NIGERIA’S federal government is recruiting a coronavirus police force made up of 80,000 volunteers nationwide charged with the responsibility of ensuring that members of the public prevent the spread by observing social distancing and wearing facemasks.
Spared the worst excesses of the pandemic, Nigeria has suffered 8,915 coronavirus cases, of which there have been 259 fatalities. However, the economic impact of the government lockdown has been devastating and as a result, the government is gradually easing the restrictions but this poses the risk of a fresh outbreak.
Over the last two weeks, Nigerian has lifted some restrictions but the public has ignored the guidelines that come with them such as wearing facemasks and observing two metre distances when in public. To sensitise the public, the presidential taskforce on Covis-19 intends to recruit the 80,000 volunteers to ensure that health guidelines are obeyed.
Dr Sani Aliyu, the national coordinator of the presidential task force, said that another 880 people are being trained on sample collection, packaging and transportation. To combat the pandemic further, the government is also considering repurposing hotels and schools to serve as quarantine and isolation centres for Covid-19 patients.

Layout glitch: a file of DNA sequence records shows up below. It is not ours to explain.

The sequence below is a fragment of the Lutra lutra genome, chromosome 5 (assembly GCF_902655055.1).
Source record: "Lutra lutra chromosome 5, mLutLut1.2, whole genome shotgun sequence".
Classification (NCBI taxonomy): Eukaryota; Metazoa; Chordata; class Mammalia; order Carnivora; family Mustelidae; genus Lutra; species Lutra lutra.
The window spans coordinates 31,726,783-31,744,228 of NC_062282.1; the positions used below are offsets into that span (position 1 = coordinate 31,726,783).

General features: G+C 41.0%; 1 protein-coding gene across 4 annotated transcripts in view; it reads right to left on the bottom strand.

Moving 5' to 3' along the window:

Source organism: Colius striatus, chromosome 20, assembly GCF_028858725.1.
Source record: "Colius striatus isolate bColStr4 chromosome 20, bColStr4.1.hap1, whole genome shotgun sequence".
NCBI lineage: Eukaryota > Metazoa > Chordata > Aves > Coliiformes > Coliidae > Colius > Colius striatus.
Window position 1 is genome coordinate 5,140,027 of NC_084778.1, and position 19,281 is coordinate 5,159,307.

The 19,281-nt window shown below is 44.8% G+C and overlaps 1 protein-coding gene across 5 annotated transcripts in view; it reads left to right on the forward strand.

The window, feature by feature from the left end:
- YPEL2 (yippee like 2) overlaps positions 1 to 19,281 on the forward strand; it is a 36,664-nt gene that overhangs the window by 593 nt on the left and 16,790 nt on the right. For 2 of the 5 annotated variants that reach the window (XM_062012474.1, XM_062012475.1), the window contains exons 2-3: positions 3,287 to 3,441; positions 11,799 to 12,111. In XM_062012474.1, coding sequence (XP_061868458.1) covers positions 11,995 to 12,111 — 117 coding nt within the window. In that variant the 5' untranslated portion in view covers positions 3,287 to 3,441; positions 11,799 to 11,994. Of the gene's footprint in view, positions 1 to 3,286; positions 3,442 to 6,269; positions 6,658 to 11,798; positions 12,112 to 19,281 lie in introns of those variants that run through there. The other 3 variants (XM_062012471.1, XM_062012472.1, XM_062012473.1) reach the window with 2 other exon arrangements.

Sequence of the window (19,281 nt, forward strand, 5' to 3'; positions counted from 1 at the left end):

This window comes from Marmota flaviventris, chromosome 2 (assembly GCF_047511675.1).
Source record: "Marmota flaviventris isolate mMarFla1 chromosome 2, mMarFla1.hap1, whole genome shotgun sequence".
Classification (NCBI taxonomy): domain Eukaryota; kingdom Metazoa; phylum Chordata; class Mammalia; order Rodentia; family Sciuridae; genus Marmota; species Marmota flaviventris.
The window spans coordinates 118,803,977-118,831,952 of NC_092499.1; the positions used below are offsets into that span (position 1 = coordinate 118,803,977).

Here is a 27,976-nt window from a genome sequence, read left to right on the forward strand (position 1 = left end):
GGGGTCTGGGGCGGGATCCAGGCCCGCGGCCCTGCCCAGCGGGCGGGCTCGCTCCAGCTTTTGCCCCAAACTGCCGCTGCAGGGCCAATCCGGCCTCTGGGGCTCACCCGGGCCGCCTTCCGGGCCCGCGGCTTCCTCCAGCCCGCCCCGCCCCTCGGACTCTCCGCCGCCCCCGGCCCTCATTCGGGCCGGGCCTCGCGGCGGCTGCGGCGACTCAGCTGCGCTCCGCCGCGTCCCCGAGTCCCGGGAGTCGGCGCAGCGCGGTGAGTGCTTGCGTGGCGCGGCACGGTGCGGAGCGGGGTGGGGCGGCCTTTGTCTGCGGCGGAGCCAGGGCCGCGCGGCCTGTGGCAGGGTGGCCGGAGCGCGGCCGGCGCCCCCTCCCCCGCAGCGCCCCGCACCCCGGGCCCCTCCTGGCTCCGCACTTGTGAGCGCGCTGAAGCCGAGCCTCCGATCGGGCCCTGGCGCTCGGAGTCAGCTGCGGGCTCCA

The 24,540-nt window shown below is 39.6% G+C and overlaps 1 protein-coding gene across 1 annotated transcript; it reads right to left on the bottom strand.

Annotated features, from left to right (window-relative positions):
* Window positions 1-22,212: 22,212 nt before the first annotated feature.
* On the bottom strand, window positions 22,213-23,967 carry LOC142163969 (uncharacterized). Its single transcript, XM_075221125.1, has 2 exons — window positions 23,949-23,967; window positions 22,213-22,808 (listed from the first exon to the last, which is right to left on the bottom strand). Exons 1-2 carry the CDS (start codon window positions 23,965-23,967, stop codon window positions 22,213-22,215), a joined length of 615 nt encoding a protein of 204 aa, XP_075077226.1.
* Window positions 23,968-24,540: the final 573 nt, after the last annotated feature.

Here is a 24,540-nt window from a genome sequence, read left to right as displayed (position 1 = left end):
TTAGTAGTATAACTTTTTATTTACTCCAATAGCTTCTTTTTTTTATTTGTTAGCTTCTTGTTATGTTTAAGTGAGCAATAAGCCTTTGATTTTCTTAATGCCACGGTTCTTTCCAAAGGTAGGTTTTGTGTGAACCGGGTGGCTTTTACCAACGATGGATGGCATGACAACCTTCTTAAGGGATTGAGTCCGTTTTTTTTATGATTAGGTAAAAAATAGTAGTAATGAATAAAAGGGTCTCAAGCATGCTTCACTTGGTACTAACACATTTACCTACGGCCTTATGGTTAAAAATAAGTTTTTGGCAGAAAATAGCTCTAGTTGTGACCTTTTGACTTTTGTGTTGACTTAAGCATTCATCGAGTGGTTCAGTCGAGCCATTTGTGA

Meanwhile, on Sunday, the presidential task force will submit its next report to President Muhammadu Buhari, explaining that this would inform his decision on the next phase of measures to be taken with regards to the gradual reopening of the economy. Dr Aliyu said the 800,000 community engagement partners would be drawn from all the 774 local government areas of the federation to begin operations once the easing steps up.
He added that the task force would engage several partners for the campaign using existing community structures to disseminate messages to the grassroots. Partners involved in the campaign include the National Orientation Agency, the Nigeria Red Cross, Unicef, National Youth Service Corp members, the National Council of Women Societies, Jamaatul Nasri Islam and the Yar’Adua Foundation.
Dr Aliyu said: “The volunteers are all Nigerians who live in the communities and have been trained to engage and educate community members in their local languages and dialects. Our overall goal is to ensure that everyone has the information they need to protect themselves.
“These volunteers will be risking their lives for the greater good of Nigerians by providing the basic information we need so that we can change our behaviour and stop the spread of Covid-19.”